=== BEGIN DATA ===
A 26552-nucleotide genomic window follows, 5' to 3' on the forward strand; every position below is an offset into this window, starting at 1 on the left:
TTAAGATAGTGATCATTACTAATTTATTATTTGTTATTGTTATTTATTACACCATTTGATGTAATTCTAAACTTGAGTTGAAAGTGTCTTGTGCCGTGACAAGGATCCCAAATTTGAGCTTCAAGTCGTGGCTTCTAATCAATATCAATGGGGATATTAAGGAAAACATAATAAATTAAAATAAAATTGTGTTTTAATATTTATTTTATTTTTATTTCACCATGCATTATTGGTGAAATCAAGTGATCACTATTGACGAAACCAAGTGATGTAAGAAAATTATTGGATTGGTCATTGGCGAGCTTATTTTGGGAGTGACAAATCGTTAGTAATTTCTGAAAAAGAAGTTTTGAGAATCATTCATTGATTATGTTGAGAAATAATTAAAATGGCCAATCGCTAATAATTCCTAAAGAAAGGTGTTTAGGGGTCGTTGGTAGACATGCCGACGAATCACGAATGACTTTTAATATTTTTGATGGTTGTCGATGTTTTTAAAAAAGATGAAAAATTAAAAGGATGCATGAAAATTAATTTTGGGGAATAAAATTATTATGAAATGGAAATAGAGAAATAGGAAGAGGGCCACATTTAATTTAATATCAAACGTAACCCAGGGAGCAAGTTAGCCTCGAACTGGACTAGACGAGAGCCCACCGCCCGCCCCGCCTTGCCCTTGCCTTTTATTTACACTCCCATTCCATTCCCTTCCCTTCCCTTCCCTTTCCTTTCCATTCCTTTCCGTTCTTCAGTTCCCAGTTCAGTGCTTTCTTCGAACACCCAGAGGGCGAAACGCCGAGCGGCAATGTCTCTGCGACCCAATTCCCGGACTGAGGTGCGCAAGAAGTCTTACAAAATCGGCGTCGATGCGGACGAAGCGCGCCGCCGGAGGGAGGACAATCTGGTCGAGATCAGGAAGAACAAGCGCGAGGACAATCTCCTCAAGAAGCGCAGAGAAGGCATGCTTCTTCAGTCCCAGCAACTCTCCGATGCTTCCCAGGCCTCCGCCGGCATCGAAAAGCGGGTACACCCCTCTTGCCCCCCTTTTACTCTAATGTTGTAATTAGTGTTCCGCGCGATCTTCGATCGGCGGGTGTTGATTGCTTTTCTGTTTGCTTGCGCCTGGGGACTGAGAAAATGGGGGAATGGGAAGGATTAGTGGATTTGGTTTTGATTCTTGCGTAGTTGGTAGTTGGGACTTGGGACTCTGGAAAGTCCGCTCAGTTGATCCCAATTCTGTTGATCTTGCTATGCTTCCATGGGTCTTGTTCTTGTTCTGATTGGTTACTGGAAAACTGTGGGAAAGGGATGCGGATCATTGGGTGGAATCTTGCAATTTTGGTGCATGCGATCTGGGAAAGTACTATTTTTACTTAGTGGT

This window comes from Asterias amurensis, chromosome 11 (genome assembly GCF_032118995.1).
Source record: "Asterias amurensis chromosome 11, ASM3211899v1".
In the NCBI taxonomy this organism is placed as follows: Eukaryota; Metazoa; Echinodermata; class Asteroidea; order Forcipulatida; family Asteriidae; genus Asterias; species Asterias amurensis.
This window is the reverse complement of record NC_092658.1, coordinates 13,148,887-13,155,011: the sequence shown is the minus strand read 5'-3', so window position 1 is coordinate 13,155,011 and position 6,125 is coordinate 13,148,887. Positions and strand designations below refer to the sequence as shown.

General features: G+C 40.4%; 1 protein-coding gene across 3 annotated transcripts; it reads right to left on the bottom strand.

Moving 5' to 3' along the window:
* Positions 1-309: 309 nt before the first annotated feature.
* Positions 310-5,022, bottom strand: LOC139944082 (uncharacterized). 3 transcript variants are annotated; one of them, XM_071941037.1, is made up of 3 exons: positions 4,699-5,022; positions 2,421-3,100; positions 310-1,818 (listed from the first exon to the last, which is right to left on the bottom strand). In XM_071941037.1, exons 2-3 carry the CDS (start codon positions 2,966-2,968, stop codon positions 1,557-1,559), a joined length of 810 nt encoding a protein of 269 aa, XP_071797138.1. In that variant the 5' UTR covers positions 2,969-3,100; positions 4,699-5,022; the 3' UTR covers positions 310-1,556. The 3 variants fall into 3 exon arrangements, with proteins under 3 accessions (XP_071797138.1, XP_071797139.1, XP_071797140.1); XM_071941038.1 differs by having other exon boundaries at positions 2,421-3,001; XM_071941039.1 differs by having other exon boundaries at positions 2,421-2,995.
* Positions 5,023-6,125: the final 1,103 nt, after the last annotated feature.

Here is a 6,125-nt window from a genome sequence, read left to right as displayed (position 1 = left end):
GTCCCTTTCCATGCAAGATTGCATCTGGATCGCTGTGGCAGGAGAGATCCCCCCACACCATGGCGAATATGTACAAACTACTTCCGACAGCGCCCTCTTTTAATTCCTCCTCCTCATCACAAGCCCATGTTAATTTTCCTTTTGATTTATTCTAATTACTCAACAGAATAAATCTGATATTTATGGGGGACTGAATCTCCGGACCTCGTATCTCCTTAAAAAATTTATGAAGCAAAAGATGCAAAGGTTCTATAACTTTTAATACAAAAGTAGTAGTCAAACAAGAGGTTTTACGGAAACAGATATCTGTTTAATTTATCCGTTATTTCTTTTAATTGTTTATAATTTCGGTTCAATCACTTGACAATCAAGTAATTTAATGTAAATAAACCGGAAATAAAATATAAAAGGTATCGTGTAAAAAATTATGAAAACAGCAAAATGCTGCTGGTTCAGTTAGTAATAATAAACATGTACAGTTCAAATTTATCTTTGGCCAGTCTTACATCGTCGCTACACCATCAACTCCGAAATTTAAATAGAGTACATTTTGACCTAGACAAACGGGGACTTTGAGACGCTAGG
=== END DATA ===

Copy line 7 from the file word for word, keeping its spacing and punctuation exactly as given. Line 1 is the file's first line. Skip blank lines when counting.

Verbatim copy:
General features: G+C 40.4%; 1 protein-coding gene across 3 annotated transcripts; it reads right to left on the bottom strand.